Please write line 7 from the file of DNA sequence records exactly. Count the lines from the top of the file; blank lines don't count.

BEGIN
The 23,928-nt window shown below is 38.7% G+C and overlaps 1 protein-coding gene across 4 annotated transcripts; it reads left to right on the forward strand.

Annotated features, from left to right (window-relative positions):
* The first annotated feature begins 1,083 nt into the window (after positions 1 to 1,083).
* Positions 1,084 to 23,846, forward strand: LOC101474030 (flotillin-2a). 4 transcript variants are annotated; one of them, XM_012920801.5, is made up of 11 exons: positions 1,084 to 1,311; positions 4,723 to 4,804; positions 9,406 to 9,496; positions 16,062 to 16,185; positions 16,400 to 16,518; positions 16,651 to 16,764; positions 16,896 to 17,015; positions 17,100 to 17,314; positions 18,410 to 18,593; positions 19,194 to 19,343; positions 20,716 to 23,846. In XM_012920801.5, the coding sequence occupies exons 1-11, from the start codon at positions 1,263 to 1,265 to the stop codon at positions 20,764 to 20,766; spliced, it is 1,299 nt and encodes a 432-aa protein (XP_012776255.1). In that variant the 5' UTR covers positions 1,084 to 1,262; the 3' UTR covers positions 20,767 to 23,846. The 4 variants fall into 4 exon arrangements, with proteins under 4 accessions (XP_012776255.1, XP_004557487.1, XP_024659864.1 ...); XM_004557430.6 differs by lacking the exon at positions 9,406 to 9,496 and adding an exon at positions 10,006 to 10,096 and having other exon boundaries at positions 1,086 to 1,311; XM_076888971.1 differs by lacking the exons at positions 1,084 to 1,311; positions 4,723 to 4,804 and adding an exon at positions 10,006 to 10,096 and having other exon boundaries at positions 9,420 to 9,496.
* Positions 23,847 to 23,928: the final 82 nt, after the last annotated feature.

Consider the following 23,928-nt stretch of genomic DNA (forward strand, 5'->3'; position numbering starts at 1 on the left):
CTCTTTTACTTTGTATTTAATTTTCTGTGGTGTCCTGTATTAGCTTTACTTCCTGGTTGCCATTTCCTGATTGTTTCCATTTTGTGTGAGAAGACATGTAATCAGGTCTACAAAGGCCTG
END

CTCTTTTACTTTGTATTTAATTTTCTGTGGTGTCCTGTATTAGCTTTACTTCCTGGTTGCCATTTCCTGATTGTTTCCATTTTGTGTGAGAAGACATGTAATCAGGTCTACAAAGGCCTG